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The Quality Of Mercy Is Not Strained

A pop quiz: What play does the line that's the title to this piece, come from? For extra points, who's the playwriter? For extra extra points, who is the character who speaks the line? For extra extra extra points, what does the line actually mean? (CLUE: I was actually in the play during a former life, and I heard the speech many times).

To my ear, "mercy" is a lot like "kindness" and I can confirm that (at least, in my experience) kindness is never strained, calculated or forced. Kindness is spontaneous, and sincere-- and it's understood as such, by anyone who's on the receiving end of a gesture or word of kindness.

Centuries later (that's a clue) the notion of mercy has evolved, even though the legal system remains more or less the same. The "mercy" of years gone by is now known simply, as "kindness"-- which is a natural human response (for some). It is not a formal declaration of compromised judgment, or credit for good time served.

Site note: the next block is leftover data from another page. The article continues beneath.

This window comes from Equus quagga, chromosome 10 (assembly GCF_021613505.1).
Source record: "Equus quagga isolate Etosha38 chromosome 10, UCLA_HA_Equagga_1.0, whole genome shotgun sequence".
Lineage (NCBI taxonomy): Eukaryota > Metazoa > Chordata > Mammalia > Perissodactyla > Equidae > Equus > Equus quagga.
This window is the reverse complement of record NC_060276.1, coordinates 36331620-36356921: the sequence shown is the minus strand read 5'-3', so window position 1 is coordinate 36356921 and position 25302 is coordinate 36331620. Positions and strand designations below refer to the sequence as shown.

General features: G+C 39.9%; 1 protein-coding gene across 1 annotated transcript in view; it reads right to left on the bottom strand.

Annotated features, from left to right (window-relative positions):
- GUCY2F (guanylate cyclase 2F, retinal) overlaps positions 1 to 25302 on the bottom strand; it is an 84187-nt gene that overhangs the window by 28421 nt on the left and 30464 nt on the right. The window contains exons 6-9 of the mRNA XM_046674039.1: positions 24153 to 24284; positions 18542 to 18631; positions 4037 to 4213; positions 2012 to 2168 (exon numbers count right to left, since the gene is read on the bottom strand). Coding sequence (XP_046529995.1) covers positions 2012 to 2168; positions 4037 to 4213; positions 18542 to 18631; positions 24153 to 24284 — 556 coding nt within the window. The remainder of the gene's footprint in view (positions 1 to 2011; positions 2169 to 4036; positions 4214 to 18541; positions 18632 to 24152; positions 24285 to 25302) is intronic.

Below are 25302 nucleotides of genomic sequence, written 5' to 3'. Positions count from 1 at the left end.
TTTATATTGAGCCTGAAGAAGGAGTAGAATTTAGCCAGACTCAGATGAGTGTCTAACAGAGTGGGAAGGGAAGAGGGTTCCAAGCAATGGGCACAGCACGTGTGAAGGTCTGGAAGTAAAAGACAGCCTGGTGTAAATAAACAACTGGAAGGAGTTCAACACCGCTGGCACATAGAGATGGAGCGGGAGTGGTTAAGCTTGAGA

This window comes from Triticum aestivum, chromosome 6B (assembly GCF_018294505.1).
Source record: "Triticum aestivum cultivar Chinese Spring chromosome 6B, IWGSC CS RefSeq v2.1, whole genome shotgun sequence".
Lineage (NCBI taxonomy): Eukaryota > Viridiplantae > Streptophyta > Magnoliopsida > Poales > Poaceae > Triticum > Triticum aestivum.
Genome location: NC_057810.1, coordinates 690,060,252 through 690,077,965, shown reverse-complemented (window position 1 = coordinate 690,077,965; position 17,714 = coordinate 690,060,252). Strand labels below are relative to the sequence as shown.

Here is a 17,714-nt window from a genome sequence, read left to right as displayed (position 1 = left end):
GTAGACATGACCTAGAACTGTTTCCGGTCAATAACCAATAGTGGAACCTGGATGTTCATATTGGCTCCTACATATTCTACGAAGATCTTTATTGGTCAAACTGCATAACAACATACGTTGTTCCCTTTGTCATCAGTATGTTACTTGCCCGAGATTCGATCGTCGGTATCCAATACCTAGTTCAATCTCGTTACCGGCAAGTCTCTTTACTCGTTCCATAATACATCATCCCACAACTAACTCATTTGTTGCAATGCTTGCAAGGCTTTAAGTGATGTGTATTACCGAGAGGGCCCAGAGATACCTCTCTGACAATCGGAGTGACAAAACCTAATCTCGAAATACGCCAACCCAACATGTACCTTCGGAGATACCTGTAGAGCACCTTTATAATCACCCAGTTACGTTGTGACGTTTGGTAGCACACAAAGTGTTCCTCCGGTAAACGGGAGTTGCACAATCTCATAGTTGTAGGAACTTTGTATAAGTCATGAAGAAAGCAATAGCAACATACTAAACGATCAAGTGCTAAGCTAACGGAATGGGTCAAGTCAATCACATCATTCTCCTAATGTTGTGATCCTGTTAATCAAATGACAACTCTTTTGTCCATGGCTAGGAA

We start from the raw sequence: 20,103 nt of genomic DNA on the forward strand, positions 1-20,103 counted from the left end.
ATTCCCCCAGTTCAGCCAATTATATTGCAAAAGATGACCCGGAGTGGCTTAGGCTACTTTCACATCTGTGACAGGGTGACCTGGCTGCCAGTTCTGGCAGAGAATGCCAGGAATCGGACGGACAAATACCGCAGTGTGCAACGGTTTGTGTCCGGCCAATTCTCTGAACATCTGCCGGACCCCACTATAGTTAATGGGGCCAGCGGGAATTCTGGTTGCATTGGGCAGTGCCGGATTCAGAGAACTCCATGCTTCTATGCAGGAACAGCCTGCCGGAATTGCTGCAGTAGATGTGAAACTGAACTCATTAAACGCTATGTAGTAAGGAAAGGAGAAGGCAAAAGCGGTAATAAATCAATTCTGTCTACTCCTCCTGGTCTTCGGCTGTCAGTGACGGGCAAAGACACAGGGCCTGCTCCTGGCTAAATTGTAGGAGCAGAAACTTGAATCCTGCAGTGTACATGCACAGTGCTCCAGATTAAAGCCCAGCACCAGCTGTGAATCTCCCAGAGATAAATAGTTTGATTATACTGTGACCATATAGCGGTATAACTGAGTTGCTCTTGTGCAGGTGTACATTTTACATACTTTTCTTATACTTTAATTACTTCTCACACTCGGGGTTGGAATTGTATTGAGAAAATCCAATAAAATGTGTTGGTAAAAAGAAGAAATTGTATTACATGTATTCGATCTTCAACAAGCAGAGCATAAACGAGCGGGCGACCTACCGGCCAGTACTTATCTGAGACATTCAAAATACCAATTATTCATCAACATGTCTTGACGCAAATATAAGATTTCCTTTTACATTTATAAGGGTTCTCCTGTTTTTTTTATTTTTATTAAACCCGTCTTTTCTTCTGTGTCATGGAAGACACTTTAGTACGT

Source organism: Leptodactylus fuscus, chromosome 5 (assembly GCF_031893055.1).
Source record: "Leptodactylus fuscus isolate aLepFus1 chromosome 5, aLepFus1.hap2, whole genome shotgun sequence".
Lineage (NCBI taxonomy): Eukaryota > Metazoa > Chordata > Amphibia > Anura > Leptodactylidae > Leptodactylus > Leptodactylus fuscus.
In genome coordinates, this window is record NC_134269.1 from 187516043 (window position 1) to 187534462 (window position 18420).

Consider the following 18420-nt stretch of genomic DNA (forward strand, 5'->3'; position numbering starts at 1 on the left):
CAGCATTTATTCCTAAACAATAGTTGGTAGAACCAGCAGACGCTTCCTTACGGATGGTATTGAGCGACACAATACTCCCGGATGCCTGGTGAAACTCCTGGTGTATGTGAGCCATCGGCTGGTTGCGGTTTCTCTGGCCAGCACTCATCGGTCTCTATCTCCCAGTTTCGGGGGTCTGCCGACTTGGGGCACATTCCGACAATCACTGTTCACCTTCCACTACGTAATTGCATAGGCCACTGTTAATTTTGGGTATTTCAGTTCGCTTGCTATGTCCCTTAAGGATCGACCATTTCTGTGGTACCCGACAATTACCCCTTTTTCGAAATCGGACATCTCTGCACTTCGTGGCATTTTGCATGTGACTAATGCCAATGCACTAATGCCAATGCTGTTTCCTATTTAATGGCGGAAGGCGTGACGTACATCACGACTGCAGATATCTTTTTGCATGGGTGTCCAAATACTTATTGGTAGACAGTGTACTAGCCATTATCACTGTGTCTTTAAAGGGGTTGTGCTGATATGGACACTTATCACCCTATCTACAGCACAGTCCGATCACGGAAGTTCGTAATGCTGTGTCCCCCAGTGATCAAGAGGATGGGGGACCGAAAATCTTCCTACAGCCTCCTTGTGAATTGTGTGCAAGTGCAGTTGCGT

Kindness is never "strained", and the speaker of the line knows it. I believe she (yet another clue) knew exactly what she was saying, but in her day and age, kindness (or mercy) wasn't something that was popularly accepted-- especially if the would-be subject was someone, "other than".

Perhaps, kindness is still too "soft". Perhaps, respect for others is viewed as somehow being too "soft". Perhaps, civility and basic human decency is just too "soft". Those mistaken notions go a long way toward explaining two plot twists in the play in question, that are downright perplexing-- it also explains why the legal profession remains so resistant to the implementation of wellbeing initiatives in law firms.

The quality of mercy (kindness) is strained-- has for a very long time, been strained-- in the legal profession. When will that change?


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